Then came World War I (The Great War as it was referred to), 1914 – 1918. Even though women’s movements (women’s suffrage groups) had surfaced in late 1800s into the early 1900s, it was during the First World War that suffrage in Canada took off and became more prominent. Reasons being that large numbers of women were recruited into jobs vacated by men who had gone to fight in the war. New jobs were also created as a part of the war effort, for example in munitions (weapons and ammunition) factories. As many men were overseas, women entered the workforce and gained new responsibilities on the home front. This gave way to more women starting to question why they could not vote as women were serving in the war, taking over from the men in factories and offices, holding families together and working in voluntary organizations that supported the war effort. Even though the suffrage movement met opposition by most men, they couldn’t be kept out of political life any longer and it was hard to ignore their argument. As the women’s movement was starting to see efforts right before the First World War, they now could prove that they were able to replace men in the working world. This period was a turning point for Canada as a nation and women in particular as women proved invaluable in the war effort.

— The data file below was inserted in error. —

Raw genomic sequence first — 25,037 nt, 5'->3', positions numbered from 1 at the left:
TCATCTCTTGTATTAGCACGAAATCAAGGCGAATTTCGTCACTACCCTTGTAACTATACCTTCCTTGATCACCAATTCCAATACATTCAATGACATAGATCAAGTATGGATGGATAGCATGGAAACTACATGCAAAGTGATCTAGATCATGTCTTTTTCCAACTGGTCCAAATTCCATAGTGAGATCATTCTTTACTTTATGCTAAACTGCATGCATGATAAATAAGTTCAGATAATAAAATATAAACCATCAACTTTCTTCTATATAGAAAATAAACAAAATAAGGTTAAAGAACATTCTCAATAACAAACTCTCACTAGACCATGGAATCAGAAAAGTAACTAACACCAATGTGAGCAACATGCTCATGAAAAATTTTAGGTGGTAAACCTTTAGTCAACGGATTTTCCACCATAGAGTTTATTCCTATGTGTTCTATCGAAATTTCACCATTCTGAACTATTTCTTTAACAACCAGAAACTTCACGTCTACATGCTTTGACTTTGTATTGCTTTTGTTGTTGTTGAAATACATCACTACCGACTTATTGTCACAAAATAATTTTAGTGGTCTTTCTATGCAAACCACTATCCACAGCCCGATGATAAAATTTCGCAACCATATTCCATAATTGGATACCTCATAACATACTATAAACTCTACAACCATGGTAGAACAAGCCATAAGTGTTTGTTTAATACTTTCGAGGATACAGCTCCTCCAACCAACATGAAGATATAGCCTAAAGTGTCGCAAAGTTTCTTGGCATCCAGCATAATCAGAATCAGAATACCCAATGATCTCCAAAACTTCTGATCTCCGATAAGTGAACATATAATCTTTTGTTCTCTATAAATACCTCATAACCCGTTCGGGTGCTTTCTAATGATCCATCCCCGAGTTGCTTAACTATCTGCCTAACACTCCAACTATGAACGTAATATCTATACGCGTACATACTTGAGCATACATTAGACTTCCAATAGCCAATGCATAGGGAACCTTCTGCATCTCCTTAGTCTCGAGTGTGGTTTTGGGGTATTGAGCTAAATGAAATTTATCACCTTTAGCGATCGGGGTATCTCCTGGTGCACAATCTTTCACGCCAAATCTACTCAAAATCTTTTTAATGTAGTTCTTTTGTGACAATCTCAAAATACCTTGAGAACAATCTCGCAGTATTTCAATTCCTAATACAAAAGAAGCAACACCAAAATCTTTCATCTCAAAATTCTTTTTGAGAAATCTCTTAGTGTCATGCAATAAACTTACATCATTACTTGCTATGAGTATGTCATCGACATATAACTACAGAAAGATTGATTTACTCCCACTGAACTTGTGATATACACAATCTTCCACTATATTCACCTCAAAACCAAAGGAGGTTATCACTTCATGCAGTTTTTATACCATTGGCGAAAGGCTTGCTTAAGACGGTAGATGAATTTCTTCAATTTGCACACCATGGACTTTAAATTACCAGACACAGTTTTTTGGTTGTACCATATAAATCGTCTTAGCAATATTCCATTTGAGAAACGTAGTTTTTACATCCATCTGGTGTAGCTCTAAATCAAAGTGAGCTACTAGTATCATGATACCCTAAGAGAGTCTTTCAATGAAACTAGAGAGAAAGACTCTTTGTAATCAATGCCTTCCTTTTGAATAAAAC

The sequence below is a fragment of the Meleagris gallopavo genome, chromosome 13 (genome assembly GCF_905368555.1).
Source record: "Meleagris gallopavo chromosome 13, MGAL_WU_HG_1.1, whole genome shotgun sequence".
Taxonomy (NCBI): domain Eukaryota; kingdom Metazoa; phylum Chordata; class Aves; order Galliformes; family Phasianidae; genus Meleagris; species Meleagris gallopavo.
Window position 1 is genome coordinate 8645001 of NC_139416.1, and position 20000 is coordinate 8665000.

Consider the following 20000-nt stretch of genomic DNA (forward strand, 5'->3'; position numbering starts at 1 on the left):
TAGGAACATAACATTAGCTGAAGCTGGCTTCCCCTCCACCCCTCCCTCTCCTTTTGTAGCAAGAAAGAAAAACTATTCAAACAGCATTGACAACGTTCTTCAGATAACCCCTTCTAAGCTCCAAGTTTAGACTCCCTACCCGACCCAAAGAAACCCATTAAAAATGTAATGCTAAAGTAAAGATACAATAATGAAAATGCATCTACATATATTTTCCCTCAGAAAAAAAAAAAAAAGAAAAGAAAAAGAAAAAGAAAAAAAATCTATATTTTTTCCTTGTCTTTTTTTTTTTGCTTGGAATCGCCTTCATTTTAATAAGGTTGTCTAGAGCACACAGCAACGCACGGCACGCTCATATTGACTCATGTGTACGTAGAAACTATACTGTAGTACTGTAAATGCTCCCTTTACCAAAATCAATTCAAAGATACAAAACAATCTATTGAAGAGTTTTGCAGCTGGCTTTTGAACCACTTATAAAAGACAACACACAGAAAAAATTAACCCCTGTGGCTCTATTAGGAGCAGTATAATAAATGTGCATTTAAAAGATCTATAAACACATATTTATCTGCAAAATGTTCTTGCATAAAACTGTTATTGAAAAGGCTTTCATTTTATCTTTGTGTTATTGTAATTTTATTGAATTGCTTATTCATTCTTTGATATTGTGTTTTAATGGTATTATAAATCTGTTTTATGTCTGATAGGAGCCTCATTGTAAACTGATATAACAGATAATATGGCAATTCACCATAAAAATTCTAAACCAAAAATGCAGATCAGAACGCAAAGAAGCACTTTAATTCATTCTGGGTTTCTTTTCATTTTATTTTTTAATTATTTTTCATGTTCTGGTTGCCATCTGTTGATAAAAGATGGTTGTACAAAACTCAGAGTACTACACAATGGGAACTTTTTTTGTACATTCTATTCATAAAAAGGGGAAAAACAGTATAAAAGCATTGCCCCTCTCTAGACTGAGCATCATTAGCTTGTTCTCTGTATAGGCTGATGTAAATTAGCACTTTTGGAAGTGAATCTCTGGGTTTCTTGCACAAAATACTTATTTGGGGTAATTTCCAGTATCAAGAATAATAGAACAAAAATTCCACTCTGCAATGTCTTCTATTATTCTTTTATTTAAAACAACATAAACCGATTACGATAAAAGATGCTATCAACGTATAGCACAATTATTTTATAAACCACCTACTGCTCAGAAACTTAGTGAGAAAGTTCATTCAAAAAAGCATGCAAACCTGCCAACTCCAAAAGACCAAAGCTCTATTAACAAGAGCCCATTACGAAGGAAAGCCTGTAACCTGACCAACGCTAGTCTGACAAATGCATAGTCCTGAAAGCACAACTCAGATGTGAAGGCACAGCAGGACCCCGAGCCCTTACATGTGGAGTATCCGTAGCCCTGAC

The women’s suffrage movement became much stronger after the war, it had been a decades-long struggle intended to deal with fundamental problems with equity and justice and to enhance the lives of Canadians. Women in Canada met strong resistance, mostly from men, as they fought for the basic human rights and suffrage. They were advocates of more than justice in politics, suffrage represented promises for improvements in education, healthcare, and employment as well as an end to assaults and violence against women. There were many Canadian activists, however there were five Canadian women that have become known as the ‘Famous Five’ in Canada’s history for their strong contributions for women’s rights and changed the outlook of women across Canada. The famous five were five Canadian women from Alberta who fought for women’s rights in the Supreme Court of Canada. They were led by Emily Murphy, and included Henrietta Muir Edwards, Nellie McClung, Louise Crummy McKinney and Irene Parlby. These five Albertan women were pulled together by their fighting for the same cause and rights. Each was a real leader in her own right: one a police magistrate, another a jurist who founded the National Council for Women, and three served as Members of the Legislative Assembly of Alberta. And they accomplished all this before they were even fully defined as ‘persons’ under Canadian law. Separately, these five women were undeniable strong in their fight for women’s rights. They worked hard and fearlessly in the face of the resistance and resentment of others. Together, they formed a relentless united front that changed women’s rights in Canada and helped with other countries.